of equipment, a 2-gallon
bucket attached to an 8-foot
pole. We bought the house,
Sought in State
Pennsylvania game protectors
are canvassing the state in an
effort to determine the extent of
establishment of the monk
parakeet in the commonwealth.
The handsome and charming
monk parakeet, which is a
pigeon-sized parrot, has escaped
or been liberated from life as a
pet and is beginning to establish
itself in cities, suburbs and
The monk parakeet, abundant
in South America, is one of the
most destructive birds in the
Western Hemisphere. It has a
much higher potential for
nusiance and damage than such
imported pests as the starling
and English sparrow. And it is
quite prolific; a single pair of
monk parakeets can raise 40
young in a single season.
The birds have caused serious
problems in England and
Argentina. Flocks of these pests
can destroy as much as 45 per
cent of crops of corn, sunflowers,
millet or fruit.
They often are quite aggressive
toward other birds and can even
intimidate dogs and cats. They
threaten, if they become
established in Pennsylvania, to
wipe out several desirable
species of birds.
The U. S. Fish 'and Wildlife
Service, alarmed over the
possibility of establishment' of
monk parakeets in this country,
is recommending a ban on im
portation of the birds, and would
like to eliminate them wherever
they can be found.
Monk parakeets are about a
foot long, similar to the mourning
dove in size. They have a
greenish-gray back, with a lemon
yellow belly. The breast and
Hydra-Load Ejector is
simple, smooth, and quiet
Two V-belts from the baler flywheel
drive a pump in the Ejector’s
hydraulic system. Oil is diverted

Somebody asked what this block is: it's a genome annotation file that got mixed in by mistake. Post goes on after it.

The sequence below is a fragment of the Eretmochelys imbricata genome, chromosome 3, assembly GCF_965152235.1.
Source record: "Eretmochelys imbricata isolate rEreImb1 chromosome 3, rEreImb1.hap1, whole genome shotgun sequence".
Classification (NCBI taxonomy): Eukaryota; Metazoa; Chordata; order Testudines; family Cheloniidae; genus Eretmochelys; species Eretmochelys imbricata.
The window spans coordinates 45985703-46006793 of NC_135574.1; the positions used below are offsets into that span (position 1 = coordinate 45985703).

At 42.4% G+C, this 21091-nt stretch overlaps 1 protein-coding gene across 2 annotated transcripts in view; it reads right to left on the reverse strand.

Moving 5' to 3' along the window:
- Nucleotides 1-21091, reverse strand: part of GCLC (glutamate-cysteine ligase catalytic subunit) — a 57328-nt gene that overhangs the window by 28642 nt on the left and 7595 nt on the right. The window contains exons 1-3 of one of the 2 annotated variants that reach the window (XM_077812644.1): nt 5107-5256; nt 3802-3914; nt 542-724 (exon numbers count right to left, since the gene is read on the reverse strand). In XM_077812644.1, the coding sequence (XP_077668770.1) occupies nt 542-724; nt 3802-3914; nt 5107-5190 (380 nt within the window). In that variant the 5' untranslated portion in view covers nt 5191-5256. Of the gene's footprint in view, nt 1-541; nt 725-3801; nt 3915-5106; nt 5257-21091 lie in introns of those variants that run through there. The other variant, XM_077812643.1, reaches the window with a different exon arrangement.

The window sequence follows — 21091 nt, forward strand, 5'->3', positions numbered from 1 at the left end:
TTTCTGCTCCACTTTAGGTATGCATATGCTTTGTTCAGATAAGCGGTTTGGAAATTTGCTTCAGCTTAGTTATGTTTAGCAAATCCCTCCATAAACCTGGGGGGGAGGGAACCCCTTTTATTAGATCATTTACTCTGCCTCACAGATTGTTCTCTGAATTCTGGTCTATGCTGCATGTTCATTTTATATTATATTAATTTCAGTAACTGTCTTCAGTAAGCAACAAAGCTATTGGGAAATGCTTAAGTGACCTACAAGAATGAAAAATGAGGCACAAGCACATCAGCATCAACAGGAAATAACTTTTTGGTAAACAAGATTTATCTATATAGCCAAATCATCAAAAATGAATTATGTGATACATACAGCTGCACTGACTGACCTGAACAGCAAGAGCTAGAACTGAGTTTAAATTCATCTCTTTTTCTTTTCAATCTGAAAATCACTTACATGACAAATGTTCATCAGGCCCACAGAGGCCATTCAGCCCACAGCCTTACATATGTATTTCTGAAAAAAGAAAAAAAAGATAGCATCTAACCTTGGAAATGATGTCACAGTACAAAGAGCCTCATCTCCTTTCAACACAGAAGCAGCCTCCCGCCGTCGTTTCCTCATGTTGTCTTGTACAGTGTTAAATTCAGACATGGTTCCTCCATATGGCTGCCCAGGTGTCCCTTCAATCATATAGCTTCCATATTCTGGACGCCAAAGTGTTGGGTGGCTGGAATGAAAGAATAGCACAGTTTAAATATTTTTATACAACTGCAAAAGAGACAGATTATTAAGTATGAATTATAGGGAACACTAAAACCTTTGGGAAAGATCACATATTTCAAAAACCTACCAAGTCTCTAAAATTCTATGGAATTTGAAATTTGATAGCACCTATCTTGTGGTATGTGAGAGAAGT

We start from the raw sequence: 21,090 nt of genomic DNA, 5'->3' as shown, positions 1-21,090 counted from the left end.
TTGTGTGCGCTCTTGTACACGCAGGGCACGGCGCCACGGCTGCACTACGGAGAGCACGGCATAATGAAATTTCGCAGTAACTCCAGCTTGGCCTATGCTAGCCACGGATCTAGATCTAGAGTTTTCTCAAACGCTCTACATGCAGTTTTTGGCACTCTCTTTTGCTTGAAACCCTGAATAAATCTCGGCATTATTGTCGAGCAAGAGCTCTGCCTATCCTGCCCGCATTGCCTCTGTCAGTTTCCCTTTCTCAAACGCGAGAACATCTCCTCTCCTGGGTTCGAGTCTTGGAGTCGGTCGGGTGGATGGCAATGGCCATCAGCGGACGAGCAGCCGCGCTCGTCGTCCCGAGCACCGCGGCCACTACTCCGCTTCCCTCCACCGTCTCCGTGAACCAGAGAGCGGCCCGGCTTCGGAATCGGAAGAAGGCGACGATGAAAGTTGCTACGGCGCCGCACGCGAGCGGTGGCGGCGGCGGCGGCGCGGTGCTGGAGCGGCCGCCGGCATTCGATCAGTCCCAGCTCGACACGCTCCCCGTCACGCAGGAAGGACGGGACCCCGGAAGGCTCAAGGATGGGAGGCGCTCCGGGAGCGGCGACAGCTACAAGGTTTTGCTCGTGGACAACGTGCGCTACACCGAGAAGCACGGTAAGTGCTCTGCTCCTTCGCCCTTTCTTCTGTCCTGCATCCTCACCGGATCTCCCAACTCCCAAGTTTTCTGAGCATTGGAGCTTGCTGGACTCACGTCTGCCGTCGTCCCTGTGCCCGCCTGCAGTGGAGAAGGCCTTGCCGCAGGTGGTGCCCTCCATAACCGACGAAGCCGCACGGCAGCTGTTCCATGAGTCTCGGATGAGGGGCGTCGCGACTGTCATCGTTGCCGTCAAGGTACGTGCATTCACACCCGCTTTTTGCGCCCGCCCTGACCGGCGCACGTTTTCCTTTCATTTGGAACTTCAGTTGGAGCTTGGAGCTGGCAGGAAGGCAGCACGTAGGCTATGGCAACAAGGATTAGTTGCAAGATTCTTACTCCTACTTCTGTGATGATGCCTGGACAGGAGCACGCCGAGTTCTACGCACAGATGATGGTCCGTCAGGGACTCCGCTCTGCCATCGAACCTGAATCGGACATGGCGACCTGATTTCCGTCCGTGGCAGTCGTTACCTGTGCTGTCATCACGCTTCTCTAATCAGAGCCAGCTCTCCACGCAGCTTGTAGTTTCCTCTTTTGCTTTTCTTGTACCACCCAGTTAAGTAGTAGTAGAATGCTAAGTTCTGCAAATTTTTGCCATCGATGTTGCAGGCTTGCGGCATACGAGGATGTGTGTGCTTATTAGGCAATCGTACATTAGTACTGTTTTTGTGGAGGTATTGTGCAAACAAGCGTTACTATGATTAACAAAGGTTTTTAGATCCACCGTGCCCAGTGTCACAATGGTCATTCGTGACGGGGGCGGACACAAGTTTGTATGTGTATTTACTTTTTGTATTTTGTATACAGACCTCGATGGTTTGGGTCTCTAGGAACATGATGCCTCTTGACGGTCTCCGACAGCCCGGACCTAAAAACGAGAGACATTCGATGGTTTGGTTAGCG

to a hydraulic cylinder Which lifts
the throwing pan to deliver bales to
the wagon. There are very few
A relief valve provides overload
EDWIN HURST INC.
Adamstown, Pa. 215-484-439 J
WENGER IMPLEMENT, INC.
LANDIS BROS. INC.
forethroat are quaker gray, with
darker feather edges. Wings are
blue gray and the tail is bluish
green, long and pointed. The feet
are dark colored, and both sexes
are colored alike. More iden
tifiable characteristics include a
large hooked beak and strong
resemblance to a parrot.
Grosbeaks, which have heavy
beaks like a cardinal, are
smaller, but are often mis
identified as parakeets.
Laree. permanent parakeet
protection. Maintenance is low.
Dial-a-distance control lets you
throw bales to the back of long
wagons or barely over the front.
Side-to-side tilt lets you hit the
corners of the wagon, too.
Stop in and look over the 336
Baler and Hydra-Load Ejector.
A. B. C. GROFF, INC.
M. S. YEARSLEY & SONS
West Chester 696-2990
nests, constructed of twigs and
branches, are used as apartment
houses. They contain many
chambers used by many pairs of
birds for rearing their young or
for an overnight sleep. The nests
are continually being enlarged,
and sometimes get so heavy that
they break the branches that hold
Monk parakeets are unwary
and nonmigratory, though flocks
move considerable distances to
raid crops. They are gregarious
throughout the year, flocks of 15
to 50 normally traveling in a loose
aggregation. Their flight is swift
-usually about 30 feet high~and
wingbeats are rapid.
Anyone spotting a monk
parakeet is requested to notify a
Pennsylvania game protector